April this year is a very special month. Besides the holidays that commemorate Jesus’ death, burial, and resurrection, it contains commemorative Jewish days such as Holocaust Remembrance Day (April 16) and Israel Independence Day (April 23). All of these days have at least one thing in common: they testify that there is a shape to the history of the world. God has a plan; events don’t just occur haphazardly.
I’ve recently heard it said that writing a story is like imposing order on chaos. It’s not natural; real people’s lives are made up of seemingly endless, meaningless little details and affairs that need to be left out in order to create a worthwhile story. In one sense, this is true; it would be terribly dull to read a book where everything a character does in a day from the time they wake up is spelled out in exacting detail. The larger events of our days, too, can seem to pedal along without an overall theme as we go from one activity or milestone to another. There isn’t a format to our lives like there is to a work of fiction, which is carefully constructed to give meaning to the events it relates.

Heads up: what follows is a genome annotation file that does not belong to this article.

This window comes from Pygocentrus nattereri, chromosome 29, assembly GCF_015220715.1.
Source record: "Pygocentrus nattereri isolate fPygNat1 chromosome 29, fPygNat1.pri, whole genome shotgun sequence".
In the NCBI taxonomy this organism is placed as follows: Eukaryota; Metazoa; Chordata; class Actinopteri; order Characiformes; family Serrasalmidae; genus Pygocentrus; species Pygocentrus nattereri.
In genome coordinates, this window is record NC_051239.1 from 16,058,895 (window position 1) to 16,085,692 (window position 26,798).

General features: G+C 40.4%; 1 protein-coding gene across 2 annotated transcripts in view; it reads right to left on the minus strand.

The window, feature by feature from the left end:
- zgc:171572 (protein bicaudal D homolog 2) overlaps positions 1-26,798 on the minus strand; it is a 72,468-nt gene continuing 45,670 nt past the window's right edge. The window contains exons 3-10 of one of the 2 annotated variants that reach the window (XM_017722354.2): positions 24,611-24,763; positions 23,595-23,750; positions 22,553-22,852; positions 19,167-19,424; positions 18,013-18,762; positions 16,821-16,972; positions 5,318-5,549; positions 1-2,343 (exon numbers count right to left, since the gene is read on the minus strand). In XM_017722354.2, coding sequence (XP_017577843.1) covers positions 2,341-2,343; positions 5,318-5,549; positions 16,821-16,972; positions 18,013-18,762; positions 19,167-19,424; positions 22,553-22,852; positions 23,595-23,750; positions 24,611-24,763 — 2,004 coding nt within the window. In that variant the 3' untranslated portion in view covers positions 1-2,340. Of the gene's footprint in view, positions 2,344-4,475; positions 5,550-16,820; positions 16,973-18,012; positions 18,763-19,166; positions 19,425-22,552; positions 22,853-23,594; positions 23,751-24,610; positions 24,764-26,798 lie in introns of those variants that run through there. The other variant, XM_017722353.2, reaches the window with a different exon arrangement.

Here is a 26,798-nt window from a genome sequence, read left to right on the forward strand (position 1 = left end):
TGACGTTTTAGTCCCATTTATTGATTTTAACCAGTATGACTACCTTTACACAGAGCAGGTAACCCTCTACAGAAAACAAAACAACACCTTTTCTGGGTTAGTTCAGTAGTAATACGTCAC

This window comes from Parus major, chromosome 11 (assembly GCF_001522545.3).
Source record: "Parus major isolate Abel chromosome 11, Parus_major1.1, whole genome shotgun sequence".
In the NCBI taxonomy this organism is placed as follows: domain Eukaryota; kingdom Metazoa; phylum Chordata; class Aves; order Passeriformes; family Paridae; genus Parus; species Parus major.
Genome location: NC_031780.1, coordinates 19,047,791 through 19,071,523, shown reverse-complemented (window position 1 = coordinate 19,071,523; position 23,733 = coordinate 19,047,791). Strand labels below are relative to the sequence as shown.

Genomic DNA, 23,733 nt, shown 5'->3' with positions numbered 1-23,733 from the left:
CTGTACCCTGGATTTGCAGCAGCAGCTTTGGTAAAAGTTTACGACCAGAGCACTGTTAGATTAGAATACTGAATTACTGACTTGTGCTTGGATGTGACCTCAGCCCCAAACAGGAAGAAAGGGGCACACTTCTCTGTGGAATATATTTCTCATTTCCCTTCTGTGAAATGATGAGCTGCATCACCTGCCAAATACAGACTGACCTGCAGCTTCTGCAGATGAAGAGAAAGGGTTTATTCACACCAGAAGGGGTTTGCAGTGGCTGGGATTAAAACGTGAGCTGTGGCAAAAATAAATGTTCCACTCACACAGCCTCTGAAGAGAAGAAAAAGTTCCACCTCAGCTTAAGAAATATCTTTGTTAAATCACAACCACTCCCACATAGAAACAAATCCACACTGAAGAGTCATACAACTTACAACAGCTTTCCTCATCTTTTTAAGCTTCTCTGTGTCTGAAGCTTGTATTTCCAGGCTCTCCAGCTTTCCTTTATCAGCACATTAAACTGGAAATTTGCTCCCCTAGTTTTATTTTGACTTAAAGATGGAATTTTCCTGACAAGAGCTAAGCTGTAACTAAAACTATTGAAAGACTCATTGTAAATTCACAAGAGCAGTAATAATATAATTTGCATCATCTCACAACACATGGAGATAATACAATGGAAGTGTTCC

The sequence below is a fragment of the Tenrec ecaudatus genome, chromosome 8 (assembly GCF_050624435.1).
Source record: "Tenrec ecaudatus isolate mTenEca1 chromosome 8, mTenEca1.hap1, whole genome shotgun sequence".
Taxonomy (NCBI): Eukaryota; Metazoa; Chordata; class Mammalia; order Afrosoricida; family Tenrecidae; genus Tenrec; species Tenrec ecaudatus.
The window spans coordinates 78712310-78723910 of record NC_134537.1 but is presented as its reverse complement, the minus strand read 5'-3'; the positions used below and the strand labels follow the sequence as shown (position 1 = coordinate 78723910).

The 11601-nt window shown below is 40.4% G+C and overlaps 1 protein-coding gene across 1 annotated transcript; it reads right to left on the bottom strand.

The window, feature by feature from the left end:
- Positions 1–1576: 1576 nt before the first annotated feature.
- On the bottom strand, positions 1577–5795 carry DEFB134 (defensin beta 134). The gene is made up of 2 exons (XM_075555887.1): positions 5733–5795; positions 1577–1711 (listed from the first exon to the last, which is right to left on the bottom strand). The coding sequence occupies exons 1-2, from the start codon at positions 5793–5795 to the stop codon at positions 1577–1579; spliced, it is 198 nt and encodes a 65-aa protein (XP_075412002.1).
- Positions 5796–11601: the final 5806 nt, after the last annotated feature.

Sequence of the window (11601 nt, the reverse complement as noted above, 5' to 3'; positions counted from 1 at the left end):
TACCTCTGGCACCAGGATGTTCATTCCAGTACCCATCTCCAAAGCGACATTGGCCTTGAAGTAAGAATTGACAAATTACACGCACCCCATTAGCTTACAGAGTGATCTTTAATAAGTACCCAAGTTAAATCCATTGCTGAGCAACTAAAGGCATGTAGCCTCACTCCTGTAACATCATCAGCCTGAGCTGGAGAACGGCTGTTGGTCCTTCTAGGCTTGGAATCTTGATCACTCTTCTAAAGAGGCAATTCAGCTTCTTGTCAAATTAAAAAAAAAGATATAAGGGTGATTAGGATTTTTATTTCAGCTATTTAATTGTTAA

|Neither the bridge nor the hills built themselves!|
But, in another sense, this is not true. Reality is not meaningless chaos; it’s structured and ordered by God. All artists have to take materials and make something of them—canvases, brushes, and paints don’t create a masterpiece by themselves—but their inspiration comes from what God created in the first place. Writing fiction is a way to mirror the reality of how God has “written” the story of the universe—a beginning, middle, climax, end (or rather, a happily-ever-after, never-ending end). Things happen for a reason, and there is an ultimate goal and a definite overarching plot. The Bible records and foretells many important occurrences that play out God’s plan of redemption and reconciliation. Also, each individual life is a story in God’s eyes. It has a beginning, middle, several defining moments or climaxes, growing and changing character, and a touching and emotional end. Each event has meaning to the overall plan God has for your life (you only have to look for the connections). Things happen that foreshadow the future. And hopefully, you’re a character who grows toward the goal of becoming the person God wants you to be. On this level, then, our lives really are like a story, and writing fiction celebrates the intricately woven plan the Lord has for each of us. Life is not random; it is designed! God is truly the author of our life stories, and they make the best reading!
What other parallels can you see between the structure of a fictional story and your life?
Kelsey Bryant is an author, blogger, and copy editor who loves the Lord. She revels in many things: the beauty of God's Word, the music of English, the wonder of nature, the joy of creativity, the freedom of motion, the richness of literature, the intrigue of history ... and much more. To learn more about her, visit her website or blog.